HR Management & Compliance

Are Employees on Worker’s Comp ‘Protected’ from Termination?

Workers’ Comp is celebrating its 100th year in California, but a lot of employers aren’t cheering; managing comp cases is still a hassle. An upcoming webinar will help with one of the most vexing challenges: how to terminate an employee who is out on workers’ comp leave.

Discrimination and Workers’ Comp

Let’s face it—even if you’re sympathetic to them, it’s annoying to have workers out on comp. Someone else has to do their work, someone has to track their progress, and sometimes managers and supervisors feel like they are being played. But don’t let them get going with “Who does he think he is, hanging out at home while we do the work?”

With a few comments like that on the record, take just about any action against an employee and a charge of discrimination or retaliation might gain traction.

In California, an employer may not discharge or otherwise discriminate against an employee because the employee filed a claim for compensation. The penalty for such discrimination is a 50 percent increase in compensation, to a maximum of $10,000.

In addition, an employee discharged under these circumstances is entitled to reinstatement with back pay and up to $250 in costs. Also, the California Supreme Court has decided that an employee may sue in civil court for violation of job discrimination laws and for wrongful discharge. In that case, punitive and compensatory damages are available as remedies, and that means costs can increase dramatically.

Can you fire an employee who’s out on comp? The answer: Yes, but…. Upcoming webinar sets out the rules, gives practical tips, and answers your particular questions—and you don’t have to leave the building. Click here for details.

Posting of Notice

Here’s another easy way to get in trouble with workers’ compensation—let your poster program lapse. The employer must keep posted in a conspicuous place a notice stating the name of its workers’ compensation insurance carrier or a statement that it is self-insured. The notice must be easily understandable and posted in both English and Spanish where there are Spanish-speaking employees. The notice must also include the following details:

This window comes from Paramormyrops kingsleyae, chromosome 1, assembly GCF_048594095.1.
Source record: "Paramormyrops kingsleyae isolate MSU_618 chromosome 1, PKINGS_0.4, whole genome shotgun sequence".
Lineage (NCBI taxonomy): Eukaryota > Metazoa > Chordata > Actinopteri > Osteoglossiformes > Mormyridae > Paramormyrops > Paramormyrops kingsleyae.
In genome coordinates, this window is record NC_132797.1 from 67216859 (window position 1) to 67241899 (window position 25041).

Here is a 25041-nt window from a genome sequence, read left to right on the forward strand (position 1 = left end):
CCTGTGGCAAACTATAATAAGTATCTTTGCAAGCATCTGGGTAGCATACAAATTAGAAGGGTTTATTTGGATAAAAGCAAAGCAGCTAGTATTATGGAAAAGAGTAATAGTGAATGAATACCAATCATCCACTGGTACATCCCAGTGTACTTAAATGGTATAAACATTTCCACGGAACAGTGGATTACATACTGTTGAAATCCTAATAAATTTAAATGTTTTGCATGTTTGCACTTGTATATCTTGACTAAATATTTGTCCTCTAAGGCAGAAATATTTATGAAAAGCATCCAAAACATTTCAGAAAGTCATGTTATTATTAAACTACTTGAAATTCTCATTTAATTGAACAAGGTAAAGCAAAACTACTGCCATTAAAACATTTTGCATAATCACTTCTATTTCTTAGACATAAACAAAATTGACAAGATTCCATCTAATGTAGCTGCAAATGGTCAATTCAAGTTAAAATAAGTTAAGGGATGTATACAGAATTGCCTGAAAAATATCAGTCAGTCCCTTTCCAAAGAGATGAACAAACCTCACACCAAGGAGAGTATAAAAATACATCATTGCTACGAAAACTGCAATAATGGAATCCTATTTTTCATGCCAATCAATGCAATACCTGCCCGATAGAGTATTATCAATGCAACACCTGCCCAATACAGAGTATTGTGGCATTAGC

• How to get emergency medical treatment, if needed
  • The kinds of events, injuries, and illnesses covered by workers’ compensation
  • The injured employee’s right to receive medical care
  • The rights of the employee to select and change the treating physician after the first 30 days
  • The rights of the employee to receive temporary disability indemnity, permanent disability indemnity, vocational rehabilitation services, and death benefits, as appropriate
  • To whom injuries should be reported
  • The existence of time limits for the employer to be notified of an occupational injury
  • The protections against discrimination
  • The location and telephone number of the nearest information and assistance employee

Failure of an employer to provide the notice required by this automatically permits the employee to be treated by his or her personal physician with for an injury occurring during that failure. Failure to post such notices is a misdemeanor and is evidence of non-insurance as well.

Workers’ compensation—it’s a hassle. And one of HR’s trickiest tasks is trying to fire someone who’s on or has taken comp leave. Good news—an upcoming webinar shows how to manage that very problem.

There are times when discipline or termination of a workers’ comp claimant is warranted, just as it would be for any other worker. But you’re walking into a powder keg if you underestimate the legal risks involved.

Once cleared to return to work, a workers’ comp claimant may request a light-duty accommodation, which could trigger ADA protections. You’re also dealing with potential FMLA leave issues, as well as job restoration rights provided by California’s workers’ comp law. And don’t forget about possible exceptions to the at-will doctrine. One false move and you could find yourself in a heap of legal trouble.

Join us on September 29 for an in-depth 90-minute interactive webinar all about disciplining and terminating workers who are out on workers’ comp or have returned to work. Our expert—an experienced workers’ comp attorney—will explain how to reduce your legal risks so you can walk this legal tightrope without fear of catastrophe.

Are employees on workers’ comp “untouchable”? Not exactly, but special care is required to discipline or terminate. Special new September 29 webinar sorts it out and answers your questions. Click here for details.

The date is September 29, 2010. The time, 10:30 AM. As with all ERI webinars, one fee trains all the staff you can fit around a conference phone, you can get your (and their) specific phoned-in or emailed questions answered in an extensive Q&A that follows the presentation, and your satisfaction is assured or you get a full refund.

What if you can’t attend on that date? Pre-order the conference CD. For more information on the conference and the experts presenting it, to register, or to pre-order the CD, click here. We’ll be happy to make the arrangements.

How Does a Webinar Work?

A webinar is remarkably cost-effective and convenient. You participate from your office, using a regular telephone and a computer with an Internet connection. You have no travel costs and no out-of-office time.

Because the conference is live, you can ask the speakers questions—about your specific issues—either on the phone or via e-mail.

Please join us September 9 for Workers’ Comp: How To Discipline or Terminate Claimants Without Triggering Lawsuits in California. Get more information.

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